When should someone who may have intentionally or knowingly committed criminal wrongdoing be excused? Excusing Crime examines what excusing conditions are, and why familiar excuses, such as duress, are thought to fulfil those conditions.<br />
The 'classical' view of excuses sees them as rational defects (such as mistake) in the motive force behind an action, but contrasts them with 'denials of responsibility', such as insanity, where the rational defect in that motive force is attributable to a mental defect in the agent him- or herself. This classical view of excuses has a long heritage, and is enshrined in different forms in many of the world's criminal codes, both liberal and non-liberal; however, in this book, Jeremy Horder contends that it is now time to move beyond it. Horder develops a 'liberal' account of excuses, arguing that the 'classical' distinction between rational defects and 'denials of responsibility' is too sharp, and also that the classical view of excuses is too narrow. He contends that it can be right to treat claims as excusatory even if they rely on a combination of elements of rational defect in the motive force behind the action, even if that defect is in part attributable to a mental deficiency in the agent him or herself ('diminished capacity'). Further, he argues that there can be a sound case for excuse even when people can give full rational assent to their actions, such as when they could not reasonably have been<br />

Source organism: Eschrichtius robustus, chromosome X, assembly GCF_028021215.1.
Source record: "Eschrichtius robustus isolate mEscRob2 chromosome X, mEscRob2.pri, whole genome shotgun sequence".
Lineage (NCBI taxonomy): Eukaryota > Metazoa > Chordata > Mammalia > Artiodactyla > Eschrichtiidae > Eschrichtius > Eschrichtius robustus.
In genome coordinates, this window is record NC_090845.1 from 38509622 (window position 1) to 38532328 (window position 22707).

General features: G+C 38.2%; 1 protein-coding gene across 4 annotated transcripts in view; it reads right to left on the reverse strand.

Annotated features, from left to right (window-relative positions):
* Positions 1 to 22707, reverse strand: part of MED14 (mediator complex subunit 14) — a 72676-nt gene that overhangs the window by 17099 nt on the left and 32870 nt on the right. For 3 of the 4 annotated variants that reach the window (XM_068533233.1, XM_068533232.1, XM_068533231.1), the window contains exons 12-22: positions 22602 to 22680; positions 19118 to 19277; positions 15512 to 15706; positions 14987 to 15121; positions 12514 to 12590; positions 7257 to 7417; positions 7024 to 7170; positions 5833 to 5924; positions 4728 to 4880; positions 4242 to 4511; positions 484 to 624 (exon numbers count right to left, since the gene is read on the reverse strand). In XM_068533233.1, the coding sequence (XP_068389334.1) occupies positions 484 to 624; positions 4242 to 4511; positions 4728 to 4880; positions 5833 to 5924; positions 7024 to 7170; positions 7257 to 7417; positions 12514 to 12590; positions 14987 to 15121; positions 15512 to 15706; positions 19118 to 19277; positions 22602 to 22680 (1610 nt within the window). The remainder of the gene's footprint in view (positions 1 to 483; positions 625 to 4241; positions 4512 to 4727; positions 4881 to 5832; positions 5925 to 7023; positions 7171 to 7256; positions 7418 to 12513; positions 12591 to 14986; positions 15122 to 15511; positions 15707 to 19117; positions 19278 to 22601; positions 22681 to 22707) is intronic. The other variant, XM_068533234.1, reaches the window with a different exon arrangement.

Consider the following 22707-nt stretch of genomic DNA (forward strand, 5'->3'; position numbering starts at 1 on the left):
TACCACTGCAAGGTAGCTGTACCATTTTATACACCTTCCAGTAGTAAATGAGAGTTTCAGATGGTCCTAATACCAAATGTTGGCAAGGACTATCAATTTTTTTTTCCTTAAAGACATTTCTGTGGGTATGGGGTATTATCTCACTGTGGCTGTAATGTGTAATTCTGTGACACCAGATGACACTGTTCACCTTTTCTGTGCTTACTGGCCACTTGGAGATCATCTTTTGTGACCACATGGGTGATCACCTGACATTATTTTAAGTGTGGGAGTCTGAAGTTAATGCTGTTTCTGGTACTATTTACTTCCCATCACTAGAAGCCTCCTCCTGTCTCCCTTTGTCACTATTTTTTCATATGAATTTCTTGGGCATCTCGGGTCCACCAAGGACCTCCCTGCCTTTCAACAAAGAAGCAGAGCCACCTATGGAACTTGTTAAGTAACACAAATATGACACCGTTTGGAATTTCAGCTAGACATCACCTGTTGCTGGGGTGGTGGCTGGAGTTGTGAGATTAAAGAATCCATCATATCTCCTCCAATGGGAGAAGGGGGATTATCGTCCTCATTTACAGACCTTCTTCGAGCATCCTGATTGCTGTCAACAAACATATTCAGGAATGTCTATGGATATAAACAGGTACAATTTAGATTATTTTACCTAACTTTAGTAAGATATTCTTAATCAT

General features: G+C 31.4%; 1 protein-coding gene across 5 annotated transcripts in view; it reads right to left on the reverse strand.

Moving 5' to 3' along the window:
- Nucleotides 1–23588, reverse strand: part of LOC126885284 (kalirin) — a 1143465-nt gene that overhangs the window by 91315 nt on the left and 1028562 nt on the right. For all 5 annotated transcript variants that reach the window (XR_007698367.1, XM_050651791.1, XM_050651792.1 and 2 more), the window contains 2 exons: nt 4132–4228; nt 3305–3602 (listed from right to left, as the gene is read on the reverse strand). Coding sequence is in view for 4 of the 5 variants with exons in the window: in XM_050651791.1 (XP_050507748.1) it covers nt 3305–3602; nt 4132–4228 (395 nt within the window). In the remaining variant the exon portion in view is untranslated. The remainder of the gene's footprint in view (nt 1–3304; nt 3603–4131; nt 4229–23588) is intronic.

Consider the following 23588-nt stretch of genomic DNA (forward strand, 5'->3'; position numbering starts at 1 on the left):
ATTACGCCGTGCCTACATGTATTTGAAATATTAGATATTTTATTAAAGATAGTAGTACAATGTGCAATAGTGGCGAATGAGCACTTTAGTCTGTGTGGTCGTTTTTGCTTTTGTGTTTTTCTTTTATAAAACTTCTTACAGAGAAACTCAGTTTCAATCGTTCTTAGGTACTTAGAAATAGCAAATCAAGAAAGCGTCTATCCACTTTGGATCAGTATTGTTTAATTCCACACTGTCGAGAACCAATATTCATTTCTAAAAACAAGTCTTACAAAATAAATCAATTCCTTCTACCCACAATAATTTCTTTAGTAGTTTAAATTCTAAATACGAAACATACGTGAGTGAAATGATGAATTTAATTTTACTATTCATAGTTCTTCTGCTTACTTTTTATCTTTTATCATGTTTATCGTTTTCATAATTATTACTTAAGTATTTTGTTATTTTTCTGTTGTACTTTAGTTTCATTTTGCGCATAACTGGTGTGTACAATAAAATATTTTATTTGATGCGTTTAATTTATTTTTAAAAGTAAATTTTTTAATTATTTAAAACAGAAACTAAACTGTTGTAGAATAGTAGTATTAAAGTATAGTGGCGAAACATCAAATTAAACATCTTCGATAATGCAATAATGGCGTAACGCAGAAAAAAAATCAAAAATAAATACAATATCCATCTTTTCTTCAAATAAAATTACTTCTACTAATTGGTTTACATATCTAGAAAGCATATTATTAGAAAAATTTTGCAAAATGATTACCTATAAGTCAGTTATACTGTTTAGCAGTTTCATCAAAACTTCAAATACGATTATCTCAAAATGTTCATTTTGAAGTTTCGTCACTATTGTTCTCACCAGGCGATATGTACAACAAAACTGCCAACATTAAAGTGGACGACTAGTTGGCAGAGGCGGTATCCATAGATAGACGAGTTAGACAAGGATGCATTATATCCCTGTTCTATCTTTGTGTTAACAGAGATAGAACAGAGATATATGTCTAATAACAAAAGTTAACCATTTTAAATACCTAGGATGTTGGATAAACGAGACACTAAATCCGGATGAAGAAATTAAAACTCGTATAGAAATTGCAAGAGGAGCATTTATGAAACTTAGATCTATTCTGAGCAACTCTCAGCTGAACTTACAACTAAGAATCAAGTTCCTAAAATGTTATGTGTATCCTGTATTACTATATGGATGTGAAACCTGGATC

expected to do more than what they did to avoid committing wrongdoing ('due diligence'), or, more rarely, when their conscience understandably left them with no moral freedom to do other than commit the wrong ('demands-of-conscience').